This is a tough industry for Magzster to get into, as their primary competition Next Issue, PressReader and Zinio have been offering unlimited magazine subscriptions for a number of years.

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PressReader has updated their official Android app for support for their brand new hotspot mapping system. It basically allows you to ride a companies wireless internet connection to download free magazines and newspapers.

Pressreader markets their hotspot solution to hotels, cafes, corporations and retail stores. It basically allows anyone with a tablet or smartphone to download a magazines and newspapers from a library of more than 3,500 full-content publications from 100+ countries in 60+ languages.

You need to download the latest version of the PressReader app for Android from Google Play or the Good e-Reader App Store. Once you have reigstered an account just open up your tablet or smartphone in one of their designated WiFi zones called PressReader HotSpots for instant access to any newspaper or magazine. To find one near you, just open up the PressReader HotSpot Map from the app navigation menu.

Why do companies signup to give paid visitors or the general public access to free content? The main reason is because it brings people in the doors. Hotels often add this service has an amenity to the guests, instead of getting whatever local paper left outside your door, you can read anyone you want, including your own paper from whatever city you are originate from. A cafe may use it as a sirens call of allure to the business lunch crowd, that wants to be able to read  on their break.


Hearst Magazines, the company behind Elle, Cosmopolitan, and Good House Keeping is planning on launching a new publication in 2016. President David Carey  made the bombshell announcement in his end of the year memo to employees.

“We hope to enlarge our print portfolio, through new joint ventures, spinoffs from existing titles and strategic acquisitions,” Carey wrote in the note.

Hearst Magazines has had success rolling out new print titles with launch partners, such as Food Network Magazine and HGTV Magazine, which are joint ventures with Scripps Networks Interactive.  The company also released Dr. Oz THE GOOD LIFE , piloted TrendingNY, a free-to-the-reader fashion, beauty and pop-culture magazine for millennial women, and reintroduced Town & Country Travel.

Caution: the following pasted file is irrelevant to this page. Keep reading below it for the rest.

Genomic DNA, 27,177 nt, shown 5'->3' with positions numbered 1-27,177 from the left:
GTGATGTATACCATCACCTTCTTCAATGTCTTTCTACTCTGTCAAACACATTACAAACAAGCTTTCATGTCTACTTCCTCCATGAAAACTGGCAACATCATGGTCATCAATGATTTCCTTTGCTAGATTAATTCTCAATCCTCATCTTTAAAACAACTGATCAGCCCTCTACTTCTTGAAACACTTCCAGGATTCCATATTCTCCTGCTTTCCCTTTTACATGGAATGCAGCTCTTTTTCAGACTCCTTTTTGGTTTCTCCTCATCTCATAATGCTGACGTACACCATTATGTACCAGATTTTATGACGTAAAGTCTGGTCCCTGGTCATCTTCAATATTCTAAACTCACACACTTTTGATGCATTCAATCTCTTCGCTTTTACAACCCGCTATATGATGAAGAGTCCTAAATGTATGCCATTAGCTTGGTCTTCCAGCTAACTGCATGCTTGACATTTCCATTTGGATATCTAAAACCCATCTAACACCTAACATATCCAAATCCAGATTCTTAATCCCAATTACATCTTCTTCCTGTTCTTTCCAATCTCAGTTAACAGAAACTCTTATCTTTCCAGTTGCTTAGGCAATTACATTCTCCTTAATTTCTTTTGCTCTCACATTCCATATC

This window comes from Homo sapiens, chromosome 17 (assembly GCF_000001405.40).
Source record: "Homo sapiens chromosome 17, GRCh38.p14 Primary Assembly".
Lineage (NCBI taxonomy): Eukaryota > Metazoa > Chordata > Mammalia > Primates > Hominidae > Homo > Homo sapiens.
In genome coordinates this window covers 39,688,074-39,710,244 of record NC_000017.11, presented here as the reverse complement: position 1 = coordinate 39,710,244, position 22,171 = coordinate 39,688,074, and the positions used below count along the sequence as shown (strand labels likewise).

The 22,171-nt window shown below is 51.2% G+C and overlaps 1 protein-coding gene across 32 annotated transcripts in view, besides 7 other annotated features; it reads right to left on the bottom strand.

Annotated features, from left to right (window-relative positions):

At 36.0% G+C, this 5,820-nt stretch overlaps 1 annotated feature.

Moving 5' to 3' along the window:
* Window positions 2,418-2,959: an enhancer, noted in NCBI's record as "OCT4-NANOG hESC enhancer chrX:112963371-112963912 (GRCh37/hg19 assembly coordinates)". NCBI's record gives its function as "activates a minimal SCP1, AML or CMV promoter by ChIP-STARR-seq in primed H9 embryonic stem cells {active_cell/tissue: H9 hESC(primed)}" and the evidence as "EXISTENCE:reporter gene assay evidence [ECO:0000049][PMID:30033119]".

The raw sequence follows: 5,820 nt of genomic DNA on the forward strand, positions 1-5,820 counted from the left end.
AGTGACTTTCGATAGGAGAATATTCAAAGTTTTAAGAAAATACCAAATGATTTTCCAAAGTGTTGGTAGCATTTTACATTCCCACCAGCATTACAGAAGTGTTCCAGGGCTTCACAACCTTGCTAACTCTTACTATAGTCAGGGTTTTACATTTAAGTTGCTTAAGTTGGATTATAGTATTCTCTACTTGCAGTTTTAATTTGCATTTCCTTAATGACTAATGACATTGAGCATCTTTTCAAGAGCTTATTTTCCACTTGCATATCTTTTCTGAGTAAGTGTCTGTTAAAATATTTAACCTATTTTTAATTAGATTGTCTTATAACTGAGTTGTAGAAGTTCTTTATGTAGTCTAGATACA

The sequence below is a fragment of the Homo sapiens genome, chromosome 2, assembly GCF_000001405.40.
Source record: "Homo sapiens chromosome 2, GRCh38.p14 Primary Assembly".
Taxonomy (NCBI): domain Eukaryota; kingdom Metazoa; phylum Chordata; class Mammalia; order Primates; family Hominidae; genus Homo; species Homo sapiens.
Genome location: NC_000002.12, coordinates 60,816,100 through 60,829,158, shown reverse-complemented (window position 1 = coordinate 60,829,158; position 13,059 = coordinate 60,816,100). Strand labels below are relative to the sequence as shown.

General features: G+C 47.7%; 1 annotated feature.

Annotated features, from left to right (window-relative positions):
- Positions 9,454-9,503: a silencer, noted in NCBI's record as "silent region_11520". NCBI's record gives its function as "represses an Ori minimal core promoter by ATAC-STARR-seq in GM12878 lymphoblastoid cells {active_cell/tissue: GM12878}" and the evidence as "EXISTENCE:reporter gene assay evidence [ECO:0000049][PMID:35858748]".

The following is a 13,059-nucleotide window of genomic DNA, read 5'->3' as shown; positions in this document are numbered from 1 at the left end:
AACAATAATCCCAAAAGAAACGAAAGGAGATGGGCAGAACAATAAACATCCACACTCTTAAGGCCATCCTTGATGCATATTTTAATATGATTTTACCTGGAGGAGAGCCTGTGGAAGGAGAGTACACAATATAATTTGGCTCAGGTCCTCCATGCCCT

“Our goal is to launch another new title in early 2016, and we’re in conversation now with possible joint venture partners,” Carey added.

Hearst Magazines has had a tremendous year with their digital endeavors. They are in year two of their ambitious reset of their digital operations, with impressive results. One of the ways they are doing this is bringing all of their online properties managed by a custom CMS.

The publisher has also seen accelerated demand for their flagship publications, such as Cosmopolitan and Elle on the Apple Newsstand, Google Play Magazines and their international editions on Pressreader. Hearst has also seen modest success with their part ownership of Next Issue, which is seeing an influx of venture capital being poured into it, so facilitate further growth.

Hearst has also invested heavily in their editorial teams and the new centralized U.S. news operation, has driven impressive audience growth. In the U.S., monthly unique visitors have doubled, to 112 million, and social media followers have increased 90%, to 63 million.

I think part of the reason why the social media numbers are up, because of the robust sharing on sites like Facebook. I have noticed in the last few months a number of friends sharing links to articles of a sexual nature.  Most of them have heavily click baited titles, which leads me to believe Hearst is paying attention to what Buzzfeed is doing.

“Looking back, 2014 was a real roller coaster of a year for the media business,” Mr. Carey also noted. “Here at Hearst Magazines, we experienced a mix of both growth and turbulence.”

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Magzster is one of the largest digital magazine companies and it relies on publishers to effectively self-publish their content in order to distribute it on worldwide basis.  The company has just unveiled a new tool called MagEnhance.

MagEnhance easily integrate real interactivity into modern magazines, which includes rich text, videos, animation, links, slideshows, and more. It’s basically a drag-and-drop platform that requires no coding, so it’s accessible to anyone in a publisher’s organization.

This makes it a lot easier for publishers to optimize print content for the web. Plus, it’s free for any Magzter publisher, taking on Adobe’s Digital Publishing Suite in terms of price and functionality.

The essence of this new platform is being able to get magazines to buy into the whole enhanced content scheme. In order to distribute the content properly, it basically has been turn into a dedicated app, which would likely shine on the Apple Newsstand, where media content tends to garner the most sales.